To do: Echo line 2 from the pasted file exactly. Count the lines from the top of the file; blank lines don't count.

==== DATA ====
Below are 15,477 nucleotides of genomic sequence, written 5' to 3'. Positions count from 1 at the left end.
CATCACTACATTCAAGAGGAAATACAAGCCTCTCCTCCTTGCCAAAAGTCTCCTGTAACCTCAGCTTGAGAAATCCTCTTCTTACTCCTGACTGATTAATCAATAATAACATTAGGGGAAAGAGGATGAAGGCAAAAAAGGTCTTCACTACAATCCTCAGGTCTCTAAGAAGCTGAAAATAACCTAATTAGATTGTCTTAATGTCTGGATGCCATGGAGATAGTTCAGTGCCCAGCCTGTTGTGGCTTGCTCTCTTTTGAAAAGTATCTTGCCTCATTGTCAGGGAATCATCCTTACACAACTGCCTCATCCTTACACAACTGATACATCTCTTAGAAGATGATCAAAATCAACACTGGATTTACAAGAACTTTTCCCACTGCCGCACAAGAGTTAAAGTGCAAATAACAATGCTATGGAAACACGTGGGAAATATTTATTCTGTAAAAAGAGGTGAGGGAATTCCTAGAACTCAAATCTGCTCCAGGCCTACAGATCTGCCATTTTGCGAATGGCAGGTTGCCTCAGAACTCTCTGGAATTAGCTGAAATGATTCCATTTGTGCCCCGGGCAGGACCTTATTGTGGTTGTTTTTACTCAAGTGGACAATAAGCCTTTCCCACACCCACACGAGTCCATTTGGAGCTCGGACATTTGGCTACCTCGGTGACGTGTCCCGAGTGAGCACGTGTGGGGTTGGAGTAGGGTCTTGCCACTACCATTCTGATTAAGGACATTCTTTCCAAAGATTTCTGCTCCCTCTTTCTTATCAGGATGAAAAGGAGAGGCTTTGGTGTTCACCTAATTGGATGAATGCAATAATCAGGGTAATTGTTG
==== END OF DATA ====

CATCACTACATTCAAGAGGAAATACAAGCCTCTCCTCCTTGCCAAAAGTCTCCTGTAACCTCAGCTTGAGAAATCCTCTTCTTACTCCTGACTGATTAATCAATAATAACATTAGGGGAAAGAGGATGAAGGCAAAAAAGGTCTTCACTACAATCCTCAGGTCTCTAAGAAGCTGAAAATAACCTAATTAGATTGTCTTAATGTCTGGATGCCATGGAGATAGTTCAGTGCCCAGCCTGTTGTGGCTTGCTCTCTTTTGAAAAGTATCTTGCCTCATTGTCAGGGAATCATCCTTACACAACTGCCTCATCCTTACACAACTGATACATCTCTTAGAAGATGATCAAAATCAACACTGGATTTACAAGAACTTTTCCCACTGCCGCACAAGAGTTAAAGTGCAAATAACAATGCTATGGAAACACGTGGGAAATATTTATTCTGTAAAAAGAGGTGAGGGAATTCCTAGAACTCAAATCTGCTCCAGGCCTACAGATCTGCCATTTTGCGAATGGCAGGTTGCCTCAGAACTCTCTGGAATTAGCTGAAATGATTCCATTTGTGCCCCGGGCAGGACCTTATTGTGGTTGTTTTTACTCAAGTGGACAATAAGCCTTTCCCACACCCACACGAGTCCATTTGGAGCTCGGACATTTGGCTACCTCGGTGACGTGTCCCGAGTGAGCACGTGTGGGGTTGGAGTAGGGTCTTGCCACTACCATTCTGATTAAGGACATTCTTTCCAAAGATTTCTGCTCCCTCTTTCTTATCAGGATGAAAAGGAGAGGCTTTGGTGTTCACCTAATTGGATGAATGCAATAATCAGGGTAATTGTTG